A new exhibition of 15 women artists at the Culture Commons gallery takes inspiration from a citywide report issued in 2019, and turns it into a diverse exploration of issues faced by female residents of San Antonio.

The Status of Women in San Antonio: Reflections on the Pursuit of Gender Equality opened Tuesday at the gallery in the Plaza de Armas building run by the Department of Arts and Culture.

The exhibition represents a collaboration between two city departments, tying together scientific analysis and artistic expression to represent the realities women face as workers, mothers, spouses and individuals.

The exhibition is “a natural way to connect many different initiatives throughout the city together with art, because as we know, artists are often at the forefront of social issues and change,” said Krystal Jones, interim director of the Department of Arts and Culture.

“This is an opportunity for artists to exhibit the issues that are facing us every day as a community through their artwork.”

The Metropolitan Health District commissioned a study to gauge the status of women according to four categories: health and well-being, economic opportunities, political participation, and violence and safety.

The 2019 report, by University of Texas at San Antonio professor Rogelio Sáenz and then-graduate student Lily Casura showed some progress for women in terms of business ownership, political participation and representation, and improved pay equity for employment. But it also revealed what Texas Public Radio at the time called “grim truths,” including heightened instances of domestic violence and rape, persistent poverty and lack of health care accessibility, including prenatal care.

Artist Carmen Johnson Alexander addresses these darker issues head-on with a collage painting, I Used to be Somebody, depicting a young woman facing homelessness, surrounded by statistics gleaned from the report, including that 60% of community college students have faced housing insecurity, and that to afford an average apartment in San Antonio would take earning three times the minimum wage.

The young woman wears a t-shirt that reads “I Am Somebody,” which reflects leaving an abusive situation only to find herself homeless, “a situation where you jump from the [frying] pan into the fire,” Johnson Alexander said.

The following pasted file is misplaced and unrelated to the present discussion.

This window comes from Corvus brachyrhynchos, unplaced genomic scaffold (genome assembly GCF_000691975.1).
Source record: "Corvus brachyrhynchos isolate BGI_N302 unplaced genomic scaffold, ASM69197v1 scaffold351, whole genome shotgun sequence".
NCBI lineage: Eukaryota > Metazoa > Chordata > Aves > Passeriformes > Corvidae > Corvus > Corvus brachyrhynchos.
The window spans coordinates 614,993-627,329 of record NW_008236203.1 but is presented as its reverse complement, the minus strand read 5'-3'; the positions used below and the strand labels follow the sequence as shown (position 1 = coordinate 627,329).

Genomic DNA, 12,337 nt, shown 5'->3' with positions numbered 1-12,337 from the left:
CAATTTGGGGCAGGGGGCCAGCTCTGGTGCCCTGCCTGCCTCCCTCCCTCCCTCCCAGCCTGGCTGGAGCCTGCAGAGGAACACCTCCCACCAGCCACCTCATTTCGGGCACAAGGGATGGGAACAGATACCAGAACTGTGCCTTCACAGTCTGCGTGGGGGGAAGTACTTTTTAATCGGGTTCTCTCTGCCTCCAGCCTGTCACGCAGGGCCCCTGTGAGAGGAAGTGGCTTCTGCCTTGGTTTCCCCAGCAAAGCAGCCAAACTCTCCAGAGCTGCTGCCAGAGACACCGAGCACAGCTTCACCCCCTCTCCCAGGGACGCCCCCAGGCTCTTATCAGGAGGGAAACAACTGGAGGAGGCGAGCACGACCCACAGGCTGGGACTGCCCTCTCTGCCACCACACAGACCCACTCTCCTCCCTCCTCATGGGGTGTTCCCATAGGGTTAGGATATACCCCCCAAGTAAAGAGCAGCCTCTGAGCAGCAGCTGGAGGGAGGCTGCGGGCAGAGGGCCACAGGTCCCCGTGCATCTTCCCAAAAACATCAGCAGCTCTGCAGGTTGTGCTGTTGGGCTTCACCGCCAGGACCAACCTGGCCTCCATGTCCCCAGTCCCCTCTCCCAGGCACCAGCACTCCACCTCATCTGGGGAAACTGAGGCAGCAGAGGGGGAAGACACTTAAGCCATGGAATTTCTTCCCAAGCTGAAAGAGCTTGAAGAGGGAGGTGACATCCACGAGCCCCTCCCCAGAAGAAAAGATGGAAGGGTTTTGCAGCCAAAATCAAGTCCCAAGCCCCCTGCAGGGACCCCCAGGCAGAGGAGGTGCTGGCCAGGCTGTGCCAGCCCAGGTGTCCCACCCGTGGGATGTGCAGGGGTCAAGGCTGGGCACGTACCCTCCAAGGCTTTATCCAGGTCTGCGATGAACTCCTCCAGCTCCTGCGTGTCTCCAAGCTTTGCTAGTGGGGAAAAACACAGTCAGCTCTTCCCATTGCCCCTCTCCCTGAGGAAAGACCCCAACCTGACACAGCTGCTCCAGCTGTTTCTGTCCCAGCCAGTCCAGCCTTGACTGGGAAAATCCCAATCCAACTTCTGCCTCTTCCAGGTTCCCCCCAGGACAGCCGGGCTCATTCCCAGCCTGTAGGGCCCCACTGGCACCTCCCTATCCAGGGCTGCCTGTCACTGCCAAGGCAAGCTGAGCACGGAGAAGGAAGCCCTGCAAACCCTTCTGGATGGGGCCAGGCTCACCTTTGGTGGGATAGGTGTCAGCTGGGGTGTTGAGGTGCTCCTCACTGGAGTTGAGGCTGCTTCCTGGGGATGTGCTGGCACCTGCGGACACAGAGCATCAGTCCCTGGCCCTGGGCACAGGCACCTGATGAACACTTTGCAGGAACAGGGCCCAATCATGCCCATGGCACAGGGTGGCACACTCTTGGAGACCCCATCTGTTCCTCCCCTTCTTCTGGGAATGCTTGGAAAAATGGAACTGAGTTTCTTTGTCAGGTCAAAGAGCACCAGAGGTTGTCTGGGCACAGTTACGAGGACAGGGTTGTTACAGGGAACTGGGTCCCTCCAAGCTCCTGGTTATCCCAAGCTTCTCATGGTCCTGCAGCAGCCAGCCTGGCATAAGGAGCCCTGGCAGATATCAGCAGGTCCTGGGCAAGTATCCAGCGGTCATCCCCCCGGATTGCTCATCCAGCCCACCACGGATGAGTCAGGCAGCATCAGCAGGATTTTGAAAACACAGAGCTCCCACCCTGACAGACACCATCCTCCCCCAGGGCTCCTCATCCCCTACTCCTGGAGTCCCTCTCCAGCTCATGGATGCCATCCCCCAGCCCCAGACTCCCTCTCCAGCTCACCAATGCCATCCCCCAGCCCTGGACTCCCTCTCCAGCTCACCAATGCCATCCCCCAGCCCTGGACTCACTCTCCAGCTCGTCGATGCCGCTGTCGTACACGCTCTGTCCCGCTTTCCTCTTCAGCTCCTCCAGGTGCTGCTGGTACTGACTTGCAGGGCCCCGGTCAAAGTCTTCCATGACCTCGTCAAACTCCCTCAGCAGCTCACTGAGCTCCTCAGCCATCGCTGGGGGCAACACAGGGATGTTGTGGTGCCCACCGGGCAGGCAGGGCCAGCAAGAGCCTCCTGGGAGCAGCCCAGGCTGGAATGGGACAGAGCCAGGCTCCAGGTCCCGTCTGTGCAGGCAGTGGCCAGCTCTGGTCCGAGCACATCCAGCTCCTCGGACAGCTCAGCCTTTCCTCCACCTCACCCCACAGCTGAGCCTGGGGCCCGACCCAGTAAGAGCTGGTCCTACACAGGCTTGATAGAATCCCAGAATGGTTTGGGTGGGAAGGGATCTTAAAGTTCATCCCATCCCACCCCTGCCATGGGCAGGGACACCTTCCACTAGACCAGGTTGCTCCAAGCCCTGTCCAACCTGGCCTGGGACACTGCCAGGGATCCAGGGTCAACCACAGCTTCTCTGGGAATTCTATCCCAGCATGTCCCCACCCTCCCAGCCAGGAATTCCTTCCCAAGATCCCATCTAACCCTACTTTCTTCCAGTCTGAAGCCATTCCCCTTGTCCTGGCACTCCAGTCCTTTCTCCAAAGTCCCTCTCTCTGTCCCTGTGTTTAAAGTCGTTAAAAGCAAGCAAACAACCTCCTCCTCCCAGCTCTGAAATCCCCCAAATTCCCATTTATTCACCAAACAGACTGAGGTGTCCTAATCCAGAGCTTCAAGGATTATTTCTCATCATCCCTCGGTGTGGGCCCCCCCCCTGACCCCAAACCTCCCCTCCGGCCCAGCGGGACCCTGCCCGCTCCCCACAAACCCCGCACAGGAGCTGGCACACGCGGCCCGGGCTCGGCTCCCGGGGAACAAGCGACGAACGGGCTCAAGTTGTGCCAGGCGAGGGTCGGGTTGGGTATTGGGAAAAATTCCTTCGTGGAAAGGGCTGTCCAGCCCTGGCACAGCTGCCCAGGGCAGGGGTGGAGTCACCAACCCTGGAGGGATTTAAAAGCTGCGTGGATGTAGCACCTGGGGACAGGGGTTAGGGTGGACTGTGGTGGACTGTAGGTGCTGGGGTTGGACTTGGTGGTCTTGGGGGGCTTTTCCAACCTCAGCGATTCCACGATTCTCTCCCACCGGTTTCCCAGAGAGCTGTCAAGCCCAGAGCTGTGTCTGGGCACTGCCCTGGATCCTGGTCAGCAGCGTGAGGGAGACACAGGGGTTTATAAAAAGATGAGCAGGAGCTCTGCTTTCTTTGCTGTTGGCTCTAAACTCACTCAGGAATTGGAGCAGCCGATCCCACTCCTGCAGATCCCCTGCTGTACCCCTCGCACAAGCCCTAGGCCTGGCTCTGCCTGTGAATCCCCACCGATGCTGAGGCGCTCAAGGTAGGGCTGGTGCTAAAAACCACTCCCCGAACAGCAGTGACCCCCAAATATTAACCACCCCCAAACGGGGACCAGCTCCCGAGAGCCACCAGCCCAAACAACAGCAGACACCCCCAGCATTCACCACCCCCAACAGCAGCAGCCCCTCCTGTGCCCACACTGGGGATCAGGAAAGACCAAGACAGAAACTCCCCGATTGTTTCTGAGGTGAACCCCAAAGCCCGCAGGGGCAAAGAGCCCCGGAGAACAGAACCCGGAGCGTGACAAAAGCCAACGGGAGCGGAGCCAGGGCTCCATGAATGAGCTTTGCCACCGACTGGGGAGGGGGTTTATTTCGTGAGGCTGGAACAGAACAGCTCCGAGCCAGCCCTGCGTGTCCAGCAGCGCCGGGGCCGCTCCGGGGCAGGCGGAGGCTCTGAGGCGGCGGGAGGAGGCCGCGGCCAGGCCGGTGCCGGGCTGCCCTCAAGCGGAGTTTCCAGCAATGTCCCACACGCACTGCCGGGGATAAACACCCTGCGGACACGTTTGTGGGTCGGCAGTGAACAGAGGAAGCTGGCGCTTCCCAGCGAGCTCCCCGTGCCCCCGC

I Used to be Somebody, Carmin Cartiness Johnson
I Used to be Somebody, Carmen Johnson Alexander Credit: Courtesy / Department of Arts & Culture, City of San Antonio

In three large-scale portraits, Adriana Garcia represents the other side of the coin, painting three local activists who have worked to better the situation of working women in San Antonio: Emma Tenayuca, who organized pecan shellers in the 1930s; María Victoria De La Cruz, an undocumented domestic worker; and civil rights activist and educator Rosie Castro.

Artist Hiromi Stringer drew from personal experience for Untitled (Michi), a delicate graphite drawing on paper tinted a deep bluish tone, which depicts a road in single-point perspective fading off into the horizon under a star-filled night sky.

“My life situation was a little bit dark back then,” Stringer said of dealing with the pandemic in 2020. “And that data was so dreadful,” she said of the information in the status of women report.

However, Stringer said San Antonio shows some hopeful signs of progress, at least in the arts.

“In San Antonio, there are so many women leaders in institutions like [the San Antonio Museum of Art], Ruby City and Blue Star Contemporary,” she said. “To me that is something really refreshing as a Japanese [woman]. As you know, [Japan is] a really male-dominant country. So I was seeing some kind of hope here in the U.S.”

When the report was issued, Metro Health was led by a woman, and the Department of Arts and Culture has been led by women since 2016. Political representation has also improved in San Antonio, going from three of ten council members in 2018 to five of ten today.

Jones said she hopes the exhibition will highlight the urgency of issues women face, which have been worsened by the pandemic, particularly economic insecurity and an increase in domestic violence.

She also hopes the show inspires empathy. “When you get really up close read the artist statements, some of them are incredibly personal,” she said.

“You start to realize, ‘Oh, my gosh, this is happening to them. It’s happening to us. It’s happening to people in our community. I am now more aware and cognizant that when I may see someone who I may walk past and not immediately have thought previously that they might need help, now maybe I can see that they do.’ That is the purpose of this show.”

The Status of Women in San Antonio: Reflections on the Pursuit of Gender Equality is on view through Nov. 18 in the Plaza de Armas building behind City Hall. Entry is free, with open hours Wednesday through Friday, 11 a.m. to 4 p.m.

Events include a “Grand Reopening Reception” for the Culture Commons gallery Tuesday from 6 p.m. to 9 p.m., a poetry night on May 18 and a panel discussion with the artists on Aug. 24.

Nicholas Frank

Nicholas Frank moved from Milwaukee to San Antonio following a 2017 Artpace residency. Prior to that he taught college fine arts, curated a university contemporary art program, toured with an indie rock...